The start of a new school year is here. This transition naturally creates a sense of uncertainty and sometimes anxiety for our kiddos (and maybe for you, too).
How do we help our children, students, and clients navigate uncertainty?
A normal tendency is to try to remove any elements of uncertainty. Take them to back to school night. Introduce them to their teacher. Buy them school supplies so they are prepared. Make sure they know how to find their desk. Discuss which of their friends are in their new class.
These are good options and we want our kids to feel as secure as possible when they start their new school year or really when they try anything new at all.
But there’s more to it…
What can change when we focus on instilling in our children that they can handle feeling uncertain instead of focusing on removing the uncertainty?
Here are three tips to help kids be confidently uncertain:
1. Normalize the experience of uncertainty and their emotions.
Many kids are nervous during the first few days of a new school year or when they try something new. They are not alone in the experience.
2. Discuss the things they do know about the first day of school and the things they don’t know about the first day of school.
(Hint: Make the “don’t know” list longer than the “do know” list.)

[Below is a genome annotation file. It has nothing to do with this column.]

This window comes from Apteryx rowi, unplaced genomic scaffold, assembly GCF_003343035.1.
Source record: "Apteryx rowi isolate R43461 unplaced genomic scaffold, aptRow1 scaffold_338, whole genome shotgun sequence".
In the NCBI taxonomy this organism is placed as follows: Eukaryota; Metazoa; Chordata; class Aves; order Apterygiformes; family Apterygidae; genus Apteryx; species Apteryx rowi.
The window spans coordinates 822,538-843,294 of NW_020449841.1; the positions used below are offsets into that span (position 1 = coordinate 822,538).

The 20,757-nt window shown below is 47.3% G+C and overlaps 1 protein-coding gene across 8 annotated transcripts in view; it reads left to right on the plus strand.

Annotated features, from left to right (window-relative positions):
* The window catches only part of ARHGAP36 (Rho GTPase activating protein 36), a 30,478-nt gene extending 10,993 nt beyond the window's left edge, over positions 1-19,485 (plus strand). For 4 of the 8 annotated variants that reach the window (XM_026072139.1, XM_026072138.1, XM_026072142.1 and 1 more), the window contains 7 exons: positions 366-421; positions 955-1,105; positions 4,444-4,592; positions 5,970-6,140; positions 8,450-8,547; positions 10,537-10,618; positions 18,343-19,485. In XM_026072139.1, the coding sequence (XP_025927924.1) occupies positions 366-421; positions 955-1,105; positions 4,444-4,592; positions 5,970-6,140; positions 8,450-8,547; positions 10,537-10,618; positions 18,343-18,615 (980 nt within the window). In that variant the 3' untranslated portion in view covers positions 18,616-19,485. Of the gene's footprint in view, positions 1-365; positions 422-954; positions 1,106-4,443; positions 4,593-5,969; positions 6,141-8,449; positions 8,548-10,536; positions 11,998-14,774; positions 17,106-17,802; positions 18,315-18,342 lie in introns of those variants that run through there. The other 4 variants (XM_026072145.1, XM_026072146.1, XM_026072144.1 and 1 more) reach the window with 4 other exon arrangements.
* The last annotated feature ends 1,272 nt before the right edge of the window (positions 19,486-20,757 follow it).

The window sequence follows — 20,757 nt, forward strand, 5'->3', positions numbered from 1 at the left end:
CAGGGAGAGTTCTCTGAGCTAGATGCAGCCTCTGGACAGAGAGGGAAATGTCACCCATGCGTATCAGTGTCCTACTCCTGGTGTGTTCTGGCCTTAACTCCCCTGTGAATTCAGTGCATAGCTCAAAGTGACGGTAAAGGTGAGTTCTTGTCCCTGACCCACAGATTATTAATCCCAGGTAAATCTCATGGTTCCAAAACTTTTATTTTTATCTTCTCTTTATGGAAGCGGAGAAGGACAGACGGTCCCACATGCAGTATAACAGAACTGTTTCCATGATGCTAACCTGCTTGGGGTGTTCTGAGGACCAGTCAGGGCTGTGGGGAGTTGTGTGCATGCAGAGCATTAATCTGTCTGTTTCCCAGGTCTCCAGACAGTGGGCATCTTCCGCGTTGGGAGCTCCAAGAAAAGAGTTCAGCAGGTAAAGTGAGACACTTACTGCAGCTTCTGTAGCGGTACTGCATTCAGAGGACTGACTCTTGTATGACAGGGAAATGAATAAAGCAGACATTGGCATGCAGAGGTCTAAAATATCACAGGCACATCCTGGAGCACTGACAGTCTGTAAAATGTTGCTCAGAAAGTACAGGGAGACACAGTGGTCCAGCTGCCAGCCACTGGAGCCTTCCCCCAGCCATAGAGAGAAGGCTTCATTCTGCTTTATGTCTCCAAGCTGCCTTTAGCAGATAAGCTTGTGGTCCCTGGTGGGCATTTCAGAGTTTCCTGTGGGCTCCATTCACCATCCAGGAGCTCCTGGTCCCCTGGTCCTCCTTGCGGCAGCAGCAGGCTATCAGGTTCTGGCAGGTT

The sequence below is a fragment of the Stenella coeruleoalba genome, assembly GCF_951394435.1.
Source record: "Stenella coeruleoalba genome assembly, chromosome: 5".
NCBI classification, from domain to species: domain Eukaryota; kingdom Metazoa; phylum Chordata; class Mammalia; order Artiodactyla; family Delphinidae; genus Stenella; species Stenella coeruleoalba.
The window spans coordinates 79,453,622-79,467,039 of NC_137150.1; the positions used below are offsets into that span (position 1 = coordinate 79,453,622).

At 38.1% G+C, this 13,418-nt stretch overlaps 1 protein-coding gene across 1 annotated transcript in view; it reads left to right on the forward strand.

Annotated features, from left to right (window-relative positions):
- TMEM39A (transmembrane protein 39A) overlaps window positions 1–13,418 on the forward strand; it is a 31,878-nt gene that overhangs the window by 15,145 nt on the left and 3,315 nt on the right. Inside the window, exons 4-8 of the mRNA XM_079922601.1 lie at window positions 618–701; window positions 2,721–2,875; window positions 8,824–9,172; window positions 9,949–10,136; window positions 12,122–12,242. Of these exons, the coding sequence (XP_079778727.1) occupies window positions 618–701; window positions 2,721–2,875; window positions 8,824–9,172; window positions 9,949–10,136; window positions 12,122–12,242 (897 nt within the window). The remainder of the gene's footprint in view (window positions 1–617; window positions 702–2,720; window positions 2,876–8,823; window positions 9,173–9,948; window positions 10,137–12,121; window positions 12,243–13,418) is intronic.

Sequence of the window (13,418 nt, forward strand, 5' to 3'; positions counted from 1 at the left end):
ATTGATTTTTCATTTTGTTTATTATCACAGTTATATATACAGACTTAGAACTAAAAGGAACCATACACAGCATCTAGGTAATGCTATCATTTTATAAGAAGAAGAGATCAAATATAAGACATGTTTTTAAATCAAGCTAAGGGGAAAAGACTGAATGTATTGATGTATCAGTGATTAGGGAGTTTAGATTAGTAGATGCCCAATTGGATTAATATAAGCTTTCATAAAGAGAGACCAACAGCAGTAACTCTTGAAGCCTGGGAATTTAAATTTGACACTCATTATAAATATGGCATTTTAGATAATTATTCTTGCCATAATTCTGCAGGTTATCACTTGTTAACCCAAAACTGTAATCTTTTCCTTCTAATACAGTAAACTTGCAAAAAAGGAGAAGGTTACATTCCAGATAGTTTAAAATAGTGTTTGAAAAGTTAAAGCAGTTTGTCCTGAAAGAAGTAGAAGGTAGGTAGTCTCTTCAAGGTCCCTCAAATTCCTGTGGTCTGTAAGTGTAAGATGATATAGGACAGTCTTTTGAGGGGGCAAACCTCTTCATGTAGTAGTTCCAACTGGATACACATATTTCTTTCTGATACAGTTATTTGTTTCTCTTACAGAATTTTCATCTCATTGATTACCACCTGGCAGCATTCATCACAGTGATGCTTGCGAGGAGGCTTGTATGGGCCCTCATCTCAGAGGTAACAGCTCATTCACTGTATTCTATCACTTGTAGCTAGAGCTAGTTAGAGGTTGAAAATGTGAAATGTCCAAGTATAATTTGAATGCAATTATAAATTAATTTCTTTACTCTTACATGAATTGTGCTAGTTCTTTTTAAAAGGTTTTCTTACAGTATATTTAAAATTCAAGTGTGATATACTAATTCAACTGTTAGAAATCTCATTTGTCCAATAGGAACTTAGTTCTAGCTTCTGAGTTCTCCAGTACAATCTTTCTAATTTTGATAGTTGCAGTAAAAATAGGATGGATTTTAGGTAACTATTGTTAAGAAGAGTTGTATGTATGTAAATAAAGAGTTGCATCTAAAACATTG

The belief that knowing everything will give them a sense of security sounds good AND it’s not possible.
How do we really figure out what we don’t know? We show up, have the experience, and discover the answer.
For example: “I don’t know if my teacher is going to be nice.” The only way to figure this out is to go to school and get to know the teacher.
3. Focus on helping them build their problem solving abilities.
When they bring up a “What if” for example, “What if no one wants to sit by me at lunch?”, avoid the natural pull to try to reassure them by solving the problem for them or by dismissing it as not possible.
Instead ask questions that engage their problem solving muscles and help them build confidence:
- What could you do or who could you ask for help if no one wants to sit with you?
- How likely is it that no one will want to sit by you?
- How can you handle it if you do eat lunch alone the first day?
Cheering you on throughout this new school year!
What is the Emotion Guide Collective?
The Emotion Guide Collective is our membership community for parents, educators, counselors and other helpers who guide kids aged 4-12 through emotions.
We’re co-creating a knowledge base of real-world experience, practical learning, and creative ideas so you have a place to get support and trusted answers to your questions.
Together, we’re creating a world where children grow up loving themselves.
If you’d like to be part of discussions like the one above, we’d love for you to join us inside the Emotion Guide Collective. You can request your invitation here.